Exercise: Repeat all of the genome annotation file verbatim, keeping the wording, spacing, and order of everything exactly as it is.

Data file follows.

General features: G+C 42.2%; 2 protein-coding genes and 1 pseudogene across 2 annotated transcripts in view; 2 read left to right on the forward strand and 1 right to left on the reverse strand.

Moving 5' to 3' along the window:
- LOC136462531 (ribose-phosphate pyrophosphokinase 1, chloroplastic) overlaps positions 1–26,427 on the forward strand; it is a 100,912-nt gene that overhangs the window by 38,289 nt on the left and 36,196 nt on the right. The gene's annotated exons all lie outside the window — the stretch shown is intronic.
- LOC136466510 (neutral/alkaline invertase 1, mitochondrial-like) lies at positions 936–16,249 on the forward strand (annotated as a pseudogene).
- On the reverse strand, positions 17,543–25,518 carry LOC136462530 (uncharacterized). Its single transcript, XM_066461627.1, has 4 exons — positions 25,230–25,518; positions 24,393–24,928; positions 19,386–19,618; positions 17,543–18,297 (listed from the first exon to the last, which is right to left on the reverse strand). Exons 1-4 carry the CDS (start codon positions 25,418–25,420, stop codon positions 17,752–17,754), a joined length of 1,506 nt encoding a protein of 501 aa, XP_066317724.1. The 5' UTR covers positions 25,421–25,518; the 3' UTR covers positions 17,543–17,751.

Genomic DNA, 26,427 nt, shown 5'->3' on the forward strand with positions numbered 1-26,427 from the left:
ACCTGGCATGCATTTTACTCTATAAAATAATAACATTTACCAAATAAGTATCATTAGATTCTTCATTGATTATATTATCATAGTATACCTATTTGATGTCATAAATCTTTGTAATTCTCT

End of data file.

General features: G+C 42.2%; 2 protein-coding genes and 1 pseudogene across 2 annotated transcripts in view; 2 read left to right on the forward strand and 1 right to left on the reverse strand.

Moving 5' to 3' along the window:
- LOC136462531 (ribose-phosphate pyrophosphokinase 1, chloroplastic) overlaps positions 1–26,427 on the forward strand; it is a 100,912-nt gene that overhangs the window by 38,289 nt on the left and 36,196 nt on the right. The gene's annotated exons all lie outside the window — the stretch shown is intronic.
- LOC136466510 (neutral/alkaline invertase 1, mitochondrial-like) lies at positions 936–16,249 on the forward strand (annotated as a pseudogene).
- On the reverse strand, positions 17,543–25,518 carry LOC136462530 (uncharacterized). Its single transcript, XM_066461627.1, has 4 exons — positions 25,230–25,518; positions 24,393–24,928; positions 19,386–19,618; positions 17,543–18,297 (listed from the first exon to the last, which is right to left on the reverse strand). Exons 1-4 carry the CDS (start codon positions 25,418–25,420, stop codon positions 17,752–17,754), a joined length of 1,506 nt encoding a protein of 501 aa, XP_066317724.1. The 5' UTR covers positions 25,421–25,518; the 3' UTR covers positions 17,543–17,751.

Genomic DNA, 26,427 nt, shown 5'->3' on the forward strand with positions numbered 1-26,427 from the left:
ACCTGGCATGCATTTTACTCTATAAAATAATAACATTTACCAAATAAGTATCATTAGATTCTTCATTGATTATATTATCATAGTATACCTATTTGATGTCATAAATCTTTGTAATTCTCT